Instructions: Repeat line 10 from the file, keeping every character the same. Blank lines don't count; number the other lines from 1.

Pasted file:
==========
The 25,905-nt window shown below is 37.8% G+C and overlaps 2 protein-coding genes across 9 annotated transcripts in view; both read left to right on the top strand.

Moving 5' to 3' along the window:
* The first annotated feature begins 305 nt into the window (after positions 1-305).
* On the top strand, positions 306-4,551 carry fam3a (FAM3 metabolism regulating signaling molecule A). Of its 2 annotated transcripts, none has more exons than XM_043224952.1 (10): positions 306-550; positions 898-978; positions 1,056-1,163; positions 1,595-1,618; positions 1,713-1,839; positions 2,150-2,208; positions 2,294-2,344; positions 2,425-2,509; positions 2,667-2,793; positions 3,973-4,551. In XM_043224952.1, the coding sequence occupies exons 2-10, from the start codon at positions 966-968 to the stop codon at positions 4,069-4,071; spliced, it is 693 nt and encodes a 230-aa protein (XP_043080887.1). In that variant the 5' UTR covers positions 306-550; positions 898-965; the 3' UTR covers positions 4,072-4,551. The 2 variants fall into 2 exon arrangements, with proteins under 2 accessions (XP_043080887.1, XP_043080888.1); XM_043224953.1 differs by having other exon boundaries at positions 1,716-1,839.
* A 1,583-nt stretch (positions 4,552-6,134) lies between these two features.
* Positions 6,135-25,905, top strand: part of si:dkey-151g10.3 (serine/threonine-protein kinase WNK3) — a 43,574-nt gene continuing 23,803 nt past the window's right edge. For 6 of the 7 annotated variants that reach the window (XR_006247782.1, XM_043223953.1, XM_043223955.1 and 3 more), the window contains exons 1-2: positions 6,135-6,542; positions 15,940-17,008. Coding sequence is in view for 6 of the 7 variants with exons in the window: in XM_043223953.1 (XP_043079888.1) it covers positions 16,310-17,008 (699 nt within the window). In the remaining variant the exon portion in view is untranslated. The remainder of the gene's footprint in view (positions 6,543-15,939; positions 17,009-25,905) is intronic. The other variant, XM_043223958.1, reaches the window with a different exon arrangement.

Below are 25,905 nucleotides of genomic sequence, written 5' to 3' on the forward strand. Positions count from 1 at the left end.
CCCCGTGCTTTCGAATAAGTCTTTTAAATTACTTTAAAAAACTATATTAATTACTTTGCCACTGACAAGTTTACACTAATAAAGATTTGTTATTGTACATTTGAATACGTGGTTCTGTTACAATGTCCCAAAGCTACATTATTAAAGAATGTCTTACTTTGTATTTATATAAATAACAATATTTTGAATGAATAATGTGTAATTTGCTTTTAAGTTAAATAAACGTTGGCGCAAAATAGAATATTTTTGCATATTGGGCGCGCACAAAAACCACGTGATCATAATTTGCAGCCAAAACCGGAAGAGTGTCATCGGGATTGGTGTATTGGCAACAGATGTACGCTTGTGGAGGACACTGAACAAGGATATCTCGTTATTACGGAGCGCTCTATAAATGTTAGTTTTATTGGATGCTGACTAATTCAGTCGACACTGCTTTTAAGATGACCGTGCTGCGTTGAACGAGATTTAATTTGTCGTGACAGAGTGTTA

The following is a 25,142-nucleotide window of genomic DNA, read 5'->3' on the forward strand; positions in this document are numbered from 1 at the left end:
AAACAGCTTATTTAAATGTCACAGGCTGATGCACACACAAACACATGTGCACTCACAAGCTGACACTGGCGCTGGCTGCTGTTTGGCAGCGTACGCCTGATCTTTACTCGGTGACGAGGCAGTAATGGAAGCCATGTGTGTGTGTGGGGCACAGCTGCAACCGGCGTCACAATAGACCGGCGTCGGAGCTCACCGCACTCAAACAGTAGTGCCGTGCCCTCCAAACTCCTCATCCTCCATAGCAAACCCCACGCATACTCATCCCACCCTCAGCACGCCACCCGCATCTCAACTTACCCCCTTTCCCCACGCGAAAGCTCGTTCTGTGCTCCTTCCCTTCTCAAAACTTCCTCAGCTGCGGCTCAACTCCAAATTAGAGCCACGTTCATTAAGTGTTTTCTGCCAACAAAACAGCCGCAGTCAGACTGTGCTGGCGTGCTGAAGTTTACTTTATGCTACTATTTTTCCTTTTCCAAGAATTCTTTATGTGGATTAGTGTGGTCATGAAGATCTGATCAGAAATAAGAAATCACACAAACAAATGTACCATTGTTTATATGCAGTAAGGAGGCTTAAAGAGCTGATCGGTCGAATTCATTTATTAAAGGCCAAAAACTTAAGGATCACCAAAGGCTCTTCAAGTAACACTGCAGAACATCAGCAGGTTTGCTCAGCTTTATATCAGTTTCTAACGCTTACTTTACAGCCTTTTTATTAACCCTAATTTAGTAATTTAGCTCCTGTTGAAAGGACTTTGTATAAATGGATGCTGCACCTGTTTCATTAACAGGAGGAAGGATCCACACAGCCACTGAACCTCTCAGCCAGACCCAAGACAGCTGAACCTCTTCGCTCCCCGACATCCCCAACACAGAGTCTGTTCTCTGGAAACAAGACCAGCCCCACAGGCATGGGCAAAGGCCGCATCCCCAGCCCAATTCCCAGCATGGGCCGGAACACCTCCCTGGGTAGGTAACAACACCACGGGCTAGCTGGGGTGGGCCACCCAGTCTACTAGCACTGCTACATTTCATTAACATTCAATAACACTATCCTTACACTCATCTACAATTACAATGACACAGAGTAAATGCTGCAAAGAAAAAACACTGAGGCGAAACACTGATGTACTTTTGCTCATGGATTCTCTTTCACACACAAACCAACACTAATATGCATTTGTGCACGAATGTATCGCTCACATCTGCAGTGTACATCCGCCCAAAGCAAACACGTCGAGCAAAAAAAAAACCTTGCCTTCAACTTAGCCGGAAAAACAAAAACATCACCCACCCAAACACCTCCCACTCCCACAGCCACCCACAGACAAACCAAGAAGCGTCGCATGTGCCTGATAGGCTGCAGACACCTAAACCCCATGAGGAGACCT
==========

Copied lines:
AAACAGCTTATTTAAATGTCACAGGCTGATGCACACACAAACACATGTGCACTCACAAGCTGACACTGGCGCTGGCTGCTGTTTGGCAGCGTACGCCTGATCTTTACTCGGTGACGAGGCAGTAATGGAAGCCATGTGTGTGTGTGGGGCACAGCTGCAACCGGCGTCACAATAGACCGGCGTCGGAGCTCACCGCACTCAAACAGTAGTGCCGTGCCCTCCAAACTCCTCATCCTCCATAGCAAACCCCACGCATACTCATCCCACCCTCAGCACGCCACCCGCATCTCAACTTACCCCCTTTCCCCACGCGAAAGCTCGTTCTGTGCTCCTTCCCTTCTCAAAACTTCCTCAGCTGCGGCTCAACTCCAAATTAGAGCCACGTTCATTAAGTGTTTTCTGCCAACAAAACAGCCGCAGTCAGACTGTGCTGGCGTGCTGAAGTTTACTTTATGCTACTATTTTTCCTTTTCCAAGAATTCTTTATGTGGATTAGTGTGGTCATGAAGATCTGATCAGAAATAAGAAATCACACAAACAAATGTACCATTGTTTATATGCAGTAAGGAGGCTTAAAGAGCTGATCGGTCGAATTCATTTATTAAAGGCCAAAAACTTAAGGATCACCAAAGGCTCTTCAAGTAACACTGCAGAACATCAGCAGGTTTGCTCAGCTTTATATCAGTTTCTAACGCTTACTTTACAGCCTTTTTATTAACCCTAATTTAGTAATTTAGCTCCTGTTGAAAGGACTTTGTATAAATGGATGCTGCACCTGTTTCATTAACAGGAGGAAGGATCCACACAGCCACTGAACCTCTCAGCCAGACCCAAGACAGCTGAACCTCTTCGCTCCCCGACATCCCCAACACAGAGTCTGTTCTCTGGAAACAAGACCAGCCCCACAGGCATGGGCAAAGGCCGCATCCCCAGCCCAATTCCCAGCATGGGCCGGAACACCTCCCTGGGTAGGTAACAACACCACGGGCTAGCTGGGGTGGGCCACCCAGTCTACTAGCACTGCTACATTTCATTAACATTCAATAACACTATCCTTACACTCATCTACAATTACAATGACACAGAGTAAATGCTGCAAAGAAAAAACACTGAGGCGAAACACTGATGTACTTTTGCTCATGGATTCTCTTTCACACACAAACCAACACTAATATGCATTTGTGCACGAATGTATCGCTCACATCTGCAGTGTACATCCGCCCAAAGCAAACACGTCGAGCAAAAAAAAAACCTTGCCTTCAACTTAGCCGGAAAAACAAAAACATCACCCACCCAAACACCTCCCACTCCCACAGCCACCCACAGACAAACCAAGAAGCGTCGCATGTGCCTGATAGGCTGCAGACACCTAAACCCCATGAGGAGACCT